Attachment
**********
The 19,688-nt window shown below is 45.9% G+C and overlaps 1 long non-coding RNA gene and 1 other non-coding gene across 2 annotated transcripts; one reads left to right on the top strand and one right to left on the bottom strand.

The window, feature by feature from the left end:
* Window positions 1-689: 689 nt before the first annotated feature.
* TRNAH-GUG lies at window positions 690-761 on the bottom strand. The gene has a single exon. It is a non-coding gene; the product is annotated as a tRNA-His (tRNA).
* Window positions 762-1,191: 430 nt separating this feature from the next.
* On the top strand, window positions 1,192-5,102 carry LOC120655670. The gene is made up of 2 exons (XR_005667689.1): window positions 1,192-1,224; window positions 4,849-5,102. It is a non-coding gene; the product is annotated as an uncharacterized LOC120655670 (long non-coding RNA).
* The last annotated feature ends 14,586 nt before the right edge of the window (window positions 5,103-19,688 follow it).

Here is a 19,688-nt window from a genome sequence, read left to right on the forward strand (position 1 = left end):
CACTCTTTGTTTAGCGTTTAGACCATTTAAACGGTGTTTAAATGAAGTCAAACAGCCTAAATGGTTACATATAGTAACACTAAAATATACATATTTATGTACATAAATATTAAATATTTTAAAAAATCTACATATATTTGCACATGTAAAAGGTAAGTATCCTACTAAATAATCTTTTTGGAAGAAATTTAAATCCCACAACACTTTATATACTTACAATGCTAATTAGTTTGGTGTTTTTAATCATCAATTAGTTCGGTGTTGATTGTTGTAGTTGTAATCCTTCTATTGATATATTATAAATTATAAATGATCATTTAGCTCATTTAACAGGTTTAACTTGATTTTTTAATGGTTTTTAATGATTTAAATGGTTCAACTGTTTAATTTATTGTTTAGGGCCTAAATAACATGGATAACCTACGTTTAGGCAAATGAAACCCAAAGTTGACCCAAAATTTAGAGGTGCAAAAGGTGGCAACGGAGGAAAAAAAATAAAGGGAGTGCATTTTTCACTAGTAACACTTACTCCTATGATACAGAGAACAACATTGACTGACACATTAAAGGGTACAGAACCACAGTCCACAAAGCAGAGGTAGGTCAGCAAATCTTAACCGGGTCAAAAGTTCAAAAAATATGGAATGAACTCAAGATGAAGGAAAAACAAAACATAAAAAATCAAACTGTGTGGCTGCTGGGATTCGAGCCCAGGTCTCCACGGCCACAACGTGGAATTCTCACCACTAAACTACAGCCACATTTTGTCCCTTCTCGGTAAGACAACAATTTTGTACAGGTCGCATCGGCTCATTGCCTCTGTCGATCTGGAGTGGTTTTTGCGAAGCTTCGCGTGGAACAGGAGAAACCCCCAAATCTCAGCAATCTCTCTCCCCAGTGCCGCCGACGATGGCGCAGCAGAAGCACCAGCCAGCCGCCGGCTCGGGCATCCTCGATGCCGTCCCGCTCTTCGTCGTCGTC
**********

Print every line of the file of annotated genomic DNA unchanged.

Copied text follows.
The 19,688-nt window shown below is 45.9% G+C and overlaps 1 long non-coding RNA gene and 1 other non-coding gene across 2 annotated transcripts; one reads left to right on the top strand and one right to left on the bottom strand.

The window, feature by feature from the left end:
* Window positions 1-689: 689 nt before the first annotated feature.
* TRNAH-GUG lies at window positions 690-761 on the bottom strand. The gene has a single exon. It is a non-coding gene; the product is annotated as a tRNA-His (tRNA).
* Window positions 762-1,191: 430 nt separating this feature from the next.
* On the top strand, window positions 1,192-5,102 carry LOC120655670. The gene is made up of 2 exons (XR_005667689.1): window positions 1,192-1,224; window positions 4,849-5,102. It is a non-coding gene; the product is annotated as an uncharacterized LOC120655670 (long non-coding RNA).
* The last annotated feature ends 14,586 nt before the right edge of the window (window positions 5,103-19,688 follow it).

Here is a 19,688-nt window from a genome sequence, read left to right on the forward strand (position 1 = left end):
CACTCTTTGTTTAGCGTTTAGACCATTTAAACGGTGTTTAAATGAAGTCAAACAGCCTAAATGGTTACATATAGTAACACTAAAATATACATATTTATGTACATAAATATTAAATATTTTAAAAAATCTACATATATTTGCACATGTAAAAGGTAAGTATCCTACTAAATAATCTTTTTGGAAGAAATTTAAATCCCACAACACTTTATATACTTACAATGCTAATTAGTTTGGTGTTTTTAATCATCAATTAGTTCGGTGTTGATTGTTGTAGTTGTAATCCTTCTATTGATATATTATAAATTATAAATGATCATTTAGCTCATTTAACAGGTTTAACTTGATTTTTTAATGGTTTTTAATGATTTAAATGGTTCAACTGTTTAATTTATTGTTTAGGGCCTAAATAACATGGATAACCTACGTTTAGGCAAATGAAACCCAAAGTTGACCCAAAATTTAGAGGTGCAAAAGGTGGCAACGGAGGAAAAAAAATAAAGGGAGTGCATTTTTCACTAGTAACACTTACTCCTATGATACAGAGAACAACATTGACTGACACATTAAAGGGTACAGAACCACAGTCCACAAAGCAGAGGTAGGTCAGCAAATCTTAACCGGGTCAAAAGTTCAAAAAATATGGAATGAACTCAAGATGAAGGAAAAACAAAACATAAAAAATCAAACTGTGTGGCTGCTGGGATTCGAGCCCAGGTCTCCACGGCCACAACGTGGAATTCTCACCACTAAACTACAGCCACATTTTGTCCCTTCTCGGTAAGACAACAATTTTGTACAGGTCGCATCGGCTCATTGCCTCTGTCGATCTGGAGTGGTTTTTGCGAAGCTTCGCGTGGAACAGGAGAAACCCCCAAATCTCAGCAATCTCTCTCCCCAGTGCCGCCGACGATGGCGCAGCAGAAGCACCAGCCAGCCGCCGGCTCGGGCATCCTCGATGCCGTCCCGCTCTTCGTCGTCGTC